In part 2 of this Exclusive Interview, Dr. Julia Greenstein talks with Diabetes in Control Publisher Steve Freed during the ADA meeting in San Diego, California about potential for successfully preventing diabetes.
Dr. Julia Greenstein, PhD, is the Vice President of Discovery Research at the JDRF.
Transcript of this video segment:
Steve Freed: I always find it interesting because there’s so many studies going on. If you look back 50 years, how many studies did we have? And if you look at today, all the studies, we are seeing so many changes and so rapid in this day of new technology. I just saw a fellow who is here now, his CGM, which is half the price of the one that’s in the market place right now, is supposed to be even more accurate. The products are just unbelievable out there, you know for type 1 diabetes and even for type 2. I had spoken to another researcher while we’ve been here and they’re doing work on preventing diabetes. Not curing it, but preventing it so that you guys would be out of a job in 50 years. Okay.
Julia Greenstein: Well that’s our role. We want to put ourselves out of business.
Steve Freed: You know so there’s studies on helping to, you know, reduce the risk from all the complications from type 1 diabetes and now there’s studies they actually prevent diabetes. You wouldn’t call that a cure because it’s not going to help those people that already have it.
Julia Greenstein: Right.
Steve Freed: You know so what do you see out there that you think, that you feel is going to be possibly very successful?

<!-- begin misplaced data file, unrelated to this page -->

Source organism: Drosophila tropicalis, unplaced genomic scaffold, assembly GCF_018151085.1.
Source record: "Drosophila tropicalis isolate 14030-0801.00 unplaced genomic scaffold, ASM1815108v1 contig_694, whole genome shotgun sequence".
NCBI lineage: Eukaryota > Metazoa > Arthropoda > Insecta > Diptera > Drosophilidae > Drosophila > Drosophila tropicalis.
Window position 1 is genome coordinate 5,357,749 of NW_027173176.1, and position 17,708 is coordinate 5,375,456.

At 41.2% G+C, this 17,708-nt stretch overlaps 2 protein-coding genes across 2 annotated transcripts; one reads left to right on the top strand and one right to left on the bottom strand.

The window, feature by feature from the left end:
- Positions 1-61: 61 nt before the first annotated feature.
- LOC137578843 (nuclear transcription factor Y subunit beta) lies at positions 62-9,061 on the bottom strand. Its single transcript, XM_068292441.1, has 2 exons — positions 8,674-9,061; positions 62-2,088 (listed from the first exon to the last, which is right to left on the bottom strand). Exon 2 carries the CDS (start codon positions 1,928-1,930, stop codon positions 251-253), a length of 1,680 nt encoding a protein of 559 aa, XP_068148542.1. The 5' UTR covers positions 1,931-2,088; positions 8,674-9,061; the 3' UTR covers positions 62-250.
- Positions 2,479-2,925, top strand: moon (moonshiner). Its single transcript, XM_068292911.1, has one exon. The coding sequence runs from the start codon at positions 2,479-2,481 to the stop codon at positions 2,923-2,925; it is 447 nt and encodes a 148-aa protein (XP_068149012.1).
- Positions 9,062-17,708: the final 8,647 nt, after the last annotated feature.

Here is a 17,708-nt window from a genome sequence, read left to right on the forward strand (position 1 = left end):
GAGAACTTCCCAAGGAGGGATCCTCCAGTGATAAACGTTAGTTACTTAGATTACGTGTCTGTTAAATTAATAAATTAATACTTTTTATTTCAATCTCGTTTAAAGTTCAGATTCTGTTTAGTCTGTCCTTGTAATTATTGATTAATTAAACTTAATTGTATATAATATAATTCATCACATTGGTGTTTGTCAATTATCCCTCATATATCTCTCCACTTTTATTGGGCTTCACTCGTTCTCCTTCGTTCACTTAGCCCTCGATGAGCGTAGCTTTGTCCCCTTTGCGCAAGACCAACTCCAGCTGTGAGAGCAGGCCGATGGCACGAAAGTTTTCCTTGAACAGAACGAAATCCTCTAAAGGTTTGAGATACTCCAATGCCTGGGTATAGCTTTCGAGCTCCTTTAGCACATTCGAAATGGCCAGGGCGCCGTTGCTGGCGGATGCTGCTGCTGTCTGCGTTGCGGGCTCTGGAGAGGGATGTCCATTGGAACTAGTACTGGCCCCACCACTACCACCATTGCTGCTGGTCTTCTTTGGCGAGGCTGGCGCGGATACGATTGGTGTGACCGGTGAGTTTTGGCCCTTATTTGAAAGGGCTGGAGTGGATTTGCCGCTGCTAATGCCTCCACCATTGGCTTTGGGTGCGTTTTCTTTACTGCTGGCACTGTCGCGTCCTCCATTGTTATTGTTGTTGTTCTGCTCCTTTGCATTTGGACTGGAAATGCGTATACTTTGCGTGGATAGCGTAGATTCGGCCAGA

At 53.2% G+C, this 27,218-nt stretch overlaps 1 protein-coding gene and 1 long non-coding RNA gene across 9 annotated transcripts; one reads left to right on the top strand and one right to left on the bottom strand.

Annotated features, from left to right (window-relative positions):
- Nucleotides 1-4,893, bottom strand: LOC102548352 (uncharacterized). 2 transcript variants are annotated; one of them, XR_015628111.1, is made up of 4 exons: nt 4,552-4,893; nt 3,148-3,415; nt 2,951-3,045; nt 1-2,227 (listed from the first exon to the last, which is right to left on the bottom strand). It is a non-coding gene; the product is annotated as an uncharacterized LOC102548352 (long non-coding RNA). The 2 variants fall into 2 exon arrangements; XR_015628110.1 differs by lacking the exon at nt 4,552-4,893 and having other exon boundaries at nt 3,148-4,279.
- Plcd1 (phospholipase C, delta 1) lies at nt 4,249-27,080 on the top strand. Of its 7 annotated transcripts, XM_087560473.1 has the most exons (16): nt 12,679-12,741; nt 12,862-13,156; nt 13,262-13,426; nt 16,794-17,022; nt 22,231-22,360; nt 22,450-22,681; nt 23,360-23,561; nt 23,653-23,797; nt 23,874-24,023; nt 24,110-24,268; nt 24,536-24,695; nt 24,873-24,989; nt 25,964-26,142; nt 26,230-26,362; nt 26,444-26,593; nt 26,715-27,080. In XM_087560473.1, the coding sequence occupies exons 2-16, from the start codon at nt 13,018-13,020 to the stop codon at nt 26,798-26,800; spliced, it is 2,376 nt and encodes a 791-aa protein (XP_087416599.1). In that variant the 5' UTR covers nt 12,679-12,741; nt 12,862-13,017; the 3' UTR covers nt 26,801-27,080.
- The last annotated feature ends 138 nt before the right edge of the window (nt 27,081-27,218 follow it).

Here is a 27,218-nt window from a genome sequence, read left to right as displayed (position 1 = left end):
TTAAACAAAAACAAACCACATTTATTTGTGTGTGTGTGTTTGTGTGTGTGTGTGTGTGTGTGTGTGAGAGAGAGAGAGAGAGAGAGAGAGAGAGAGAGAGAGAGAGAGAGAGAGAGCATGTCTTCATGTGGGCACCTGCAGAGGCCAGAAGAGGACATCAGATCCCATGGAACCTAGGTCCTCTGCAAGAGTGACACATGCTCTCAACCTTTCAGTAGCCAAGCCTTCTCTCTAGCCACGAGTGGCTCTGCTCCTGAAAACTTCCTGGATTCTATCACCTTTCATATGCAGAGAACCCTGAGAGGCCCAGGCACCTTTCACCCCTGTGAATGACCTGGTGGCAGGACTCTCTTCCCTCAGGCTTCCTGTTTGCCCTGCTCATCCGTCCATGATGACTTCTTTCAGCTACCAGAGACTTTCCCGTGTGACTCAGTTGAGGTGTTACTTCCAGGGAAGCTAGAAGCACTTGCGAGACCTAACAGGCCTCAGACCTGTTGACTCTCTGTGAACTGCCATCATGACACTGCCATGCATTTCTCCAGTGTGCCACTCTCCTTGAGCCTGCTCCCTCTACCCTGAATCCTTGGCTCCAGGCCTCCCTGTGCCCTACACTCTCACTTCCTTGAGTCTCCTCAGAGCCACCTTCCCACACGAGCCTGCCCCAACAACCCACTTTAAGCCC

Julia Greenstein: So, JDRF has really built up a portfolio in the area of prevention. I’m an immunologist by training and it’s easier to inhibit an immune response before it starts than it is after it starts and so we’re very interested in doing both, right? We understand that we have to treat people with type 1 diabetes, then that means interrupting an ongoing immune response. But if we can get into people before they start responding to their beta cells, we think it will be very much easier to deflect the immune system, so to speak. And we’re learning about what kinds of things the beta cell does that actually may trigger the immune response that causes type 1. And so it’s potential that we can inhibit that beta cell stress without even bothering an immune response control element in people for prevention and so we’re starting to learn about staging of type 1 diabetes. JDRF was instrumental in pulling together key opinion leaders and other societies engaged in type 1 diabetes research and we now have 3 stages of type 1: people who are autoantibody positive that still don’t have a beta cell defect or dysglycemia. Those people have type 1 diabetes if they have two separate autoantibodies. They will over the course, at least in children, over the next 5 to 10 years, get a diagnosis of clinical type 1 diabetes and so that gives us a patient population to start testing some potential interventions and we’re very excited about that.